Earlier this year, the Trump administration activated a previously dormant statutory provision in the Cuban Liberty and Democratic Solidarity (Libertad) Act of 1996. The statute, also known as the Helms-Burton Act (Act), includes a private cause of action allowing U.S. nationals to sue a range of persons and entities engaged in “trafficking” in property expropriated by the Cuban government. That cause of action, found in Title III of the Act, was extremely controversial at the time of enactment in 1996 and had been suspended by all previous administrations since its passage. In April 2019, however, Secretary of State Mike Pompeo announced that the Title III provisions, including the private right of action, would become fully operative on May 2, 2019.
The activation of Title III creates new risks of liability for companies, individuals and governments with business ties to Cuba. Some of those risks already have become apparent in filings made in various courts in the United States, and additional demands and lawsuits under the Act are likely in the coming months and years.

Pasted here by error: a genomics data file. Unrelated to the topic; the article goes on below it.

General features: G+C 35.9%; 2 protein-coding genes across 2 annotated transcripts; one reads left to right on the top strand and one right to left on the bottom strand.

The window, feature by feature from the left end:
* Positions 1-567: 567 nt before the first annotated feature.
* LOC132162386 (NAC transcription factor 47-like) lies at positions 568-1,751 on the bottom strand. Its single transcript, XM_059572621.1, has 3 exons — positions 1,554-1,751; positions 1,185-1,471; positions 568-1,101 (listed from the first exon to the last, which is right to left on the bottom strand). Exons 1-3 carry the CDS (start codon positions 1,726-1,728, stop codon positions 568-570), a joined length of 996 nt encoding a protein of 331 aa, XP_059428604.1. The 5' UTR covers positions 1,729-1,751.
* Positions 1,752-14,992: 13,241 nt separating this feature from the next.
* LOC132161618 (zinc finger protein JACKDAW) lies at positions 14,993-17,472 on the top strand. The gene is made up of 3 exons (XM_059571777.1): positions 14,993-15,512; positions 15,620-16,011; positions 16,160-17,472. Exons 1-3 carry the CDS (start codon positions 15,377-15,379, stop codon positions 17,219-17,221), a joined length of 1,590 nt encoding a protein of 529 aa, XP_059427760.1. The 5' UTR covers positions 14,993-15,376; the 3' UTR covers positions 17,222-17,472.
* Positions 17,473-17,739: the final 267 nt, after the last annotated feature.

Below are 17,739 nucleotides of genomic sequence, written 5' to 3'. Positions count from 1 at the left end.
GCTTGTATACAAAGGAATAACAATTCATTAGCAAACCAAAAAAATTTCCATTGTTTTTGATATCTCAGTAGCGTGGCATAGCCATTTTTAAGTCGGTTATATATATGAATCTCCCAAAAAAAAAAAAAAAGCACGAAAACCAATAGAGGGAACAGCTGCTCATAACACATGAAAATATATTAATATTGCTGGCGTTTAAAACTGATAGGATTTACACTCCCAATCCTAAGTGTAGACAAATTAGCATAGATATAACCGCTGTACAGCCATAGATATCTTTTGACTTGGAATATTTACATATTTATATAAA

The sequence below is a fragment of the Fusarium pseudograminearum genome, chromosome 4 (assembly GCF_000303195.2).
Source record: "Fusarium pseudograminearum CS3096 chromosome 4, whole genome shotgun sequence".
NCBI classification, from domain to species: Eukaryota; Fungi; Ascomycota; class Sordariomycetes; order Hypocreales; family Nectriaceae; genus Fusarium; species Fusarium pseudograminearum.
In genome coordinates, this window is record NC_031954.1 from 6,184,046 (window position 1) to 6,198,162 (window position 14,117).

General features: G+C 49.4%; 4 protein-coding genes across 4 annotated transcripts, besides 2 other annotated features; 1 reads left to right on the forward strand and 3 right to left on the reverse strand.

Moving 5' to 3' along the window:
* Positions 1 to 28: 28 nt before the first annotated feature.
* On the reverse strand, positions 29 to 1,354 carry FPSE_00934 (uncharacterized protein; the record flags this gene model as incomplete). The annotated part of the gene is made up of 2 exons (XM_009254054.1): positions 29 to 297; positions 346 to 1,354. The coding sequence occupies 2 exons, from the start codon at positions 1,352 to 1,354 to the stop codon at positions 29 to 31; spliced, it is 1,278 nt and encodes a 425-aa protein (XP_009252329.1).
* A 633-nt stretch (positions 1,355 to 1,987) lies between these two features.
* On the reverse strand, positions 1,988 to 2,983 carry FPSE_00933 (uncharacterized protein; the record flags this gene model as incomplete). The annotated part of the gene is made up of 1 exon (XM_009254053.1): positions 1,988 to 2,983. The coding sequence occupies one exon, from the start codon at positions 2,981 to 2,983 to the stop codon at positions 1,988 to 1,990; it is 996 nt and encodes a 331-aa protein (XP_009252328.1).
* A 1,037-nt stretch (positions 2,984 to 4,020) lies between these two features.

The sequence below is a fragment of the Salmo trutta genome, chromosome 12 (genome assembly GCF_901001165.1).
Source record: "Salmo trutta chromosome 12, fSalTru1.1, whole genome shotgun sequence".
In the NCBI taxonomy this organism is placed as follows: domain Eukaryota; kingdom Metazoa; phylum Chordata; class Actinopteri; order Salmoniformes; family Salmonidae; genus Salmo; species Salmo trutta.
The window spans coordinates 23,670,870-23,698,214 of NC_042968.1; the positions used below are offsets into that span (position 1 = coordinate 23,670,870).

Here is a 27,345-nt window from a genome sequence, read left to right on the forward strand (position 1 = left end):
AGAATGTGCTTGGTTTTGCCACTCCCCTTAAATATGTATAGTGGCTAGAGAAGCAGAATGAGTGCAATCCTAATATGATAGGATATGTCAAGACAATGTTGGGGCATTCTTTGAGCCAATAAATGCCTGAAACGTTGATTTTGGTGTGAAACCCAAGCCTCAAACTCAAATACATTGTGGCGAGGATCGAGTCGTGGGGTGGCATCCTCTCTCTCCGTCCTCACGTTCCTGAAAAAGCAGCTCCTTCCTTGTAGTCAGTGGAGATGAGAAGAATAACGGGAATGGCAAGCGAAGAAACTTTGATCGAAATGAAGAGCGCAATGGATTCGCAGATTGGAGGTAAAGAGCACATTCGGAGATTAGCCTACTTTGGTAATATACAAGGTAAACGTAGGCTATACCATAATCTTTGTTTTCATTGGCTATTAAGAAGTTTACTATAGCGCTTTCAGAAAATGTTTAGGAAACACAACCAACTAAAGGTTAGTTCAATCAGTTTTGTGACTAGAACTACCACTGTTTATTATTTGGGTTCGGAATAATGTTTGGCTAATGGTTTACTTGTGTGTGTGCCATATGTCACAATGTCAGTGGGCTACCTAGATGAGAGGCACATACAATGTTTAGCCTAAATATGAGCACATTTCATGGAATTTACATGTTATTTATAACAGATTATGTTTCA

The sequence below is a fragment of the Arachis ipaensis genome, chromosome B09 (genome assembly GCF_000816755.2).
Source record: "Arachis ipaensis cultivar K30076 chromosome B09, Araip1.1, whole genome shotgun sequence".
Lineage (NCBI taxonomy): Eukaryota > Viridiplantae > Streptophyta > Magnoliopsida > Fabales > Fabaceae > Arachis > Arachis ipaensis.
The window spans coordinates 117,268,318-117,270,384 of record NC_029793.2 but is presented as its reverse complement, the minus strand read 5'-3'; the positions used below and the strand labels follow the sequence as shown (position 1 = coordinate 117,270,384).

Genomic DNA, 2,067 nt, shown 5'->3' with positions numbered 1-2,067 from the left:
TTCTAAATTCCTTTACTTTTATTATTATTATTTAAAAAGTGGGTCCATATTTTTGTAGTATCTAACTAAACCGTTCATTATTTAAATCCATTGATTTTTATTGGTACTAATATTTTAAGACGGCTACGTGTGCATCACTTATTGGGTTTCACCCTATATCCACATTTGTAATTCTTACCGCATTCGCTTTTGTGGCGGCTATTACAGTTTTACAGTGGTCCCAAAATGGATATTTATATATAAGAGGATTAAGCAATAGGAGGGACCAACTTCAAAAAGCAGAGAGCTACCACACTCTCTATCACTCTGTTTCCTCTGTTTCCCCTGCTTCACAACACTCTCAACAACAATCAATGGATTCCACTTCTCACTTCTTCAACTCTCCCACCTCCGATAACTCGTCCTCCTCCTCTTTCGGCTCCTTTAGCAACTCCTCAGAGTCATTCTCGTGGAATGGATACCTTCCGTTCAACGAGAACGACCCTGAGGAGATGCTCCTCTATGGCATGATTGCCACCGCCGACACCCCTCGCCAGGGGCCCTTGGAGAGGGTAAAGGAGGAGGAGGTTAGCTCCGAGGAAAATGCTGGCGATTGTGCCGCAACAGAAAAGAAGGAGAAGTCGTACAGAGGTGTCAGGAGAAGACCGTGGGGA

What Title III Does
The Act was drafted with the express purpose of isolating the Cuban government economically by pressuring third-party actors to refrain from or cease doing business with the governing regime. Among the tools intended to achieve this goal is the private right of action created by Title III.
Specifically, Title III states that, with certain exceptions, “any person that, after the end of the 3-month period beginning the effective date of [Title III], traffics in property which was confiscated by the Cuban Government on or after January 1, 1959, shall be liable to any United States national who owns the claim to such property for money damages ... .” The private cause of action remains available to the plaintiff for two years after the alleged trafficking ceases.
The statute is notable for the breadth of its definitions (particularly of “person” and “trafficking”), extent of damages that can be sought and other enabling features.
A “person” subject to potential Helms-Burton liability includes “any person or entity, including any agency or instrumentality of a foreign state.”
“Trafficking” is defined as follows:
[A] person “traffics” in confiscated property if that person knowingly and intentionally —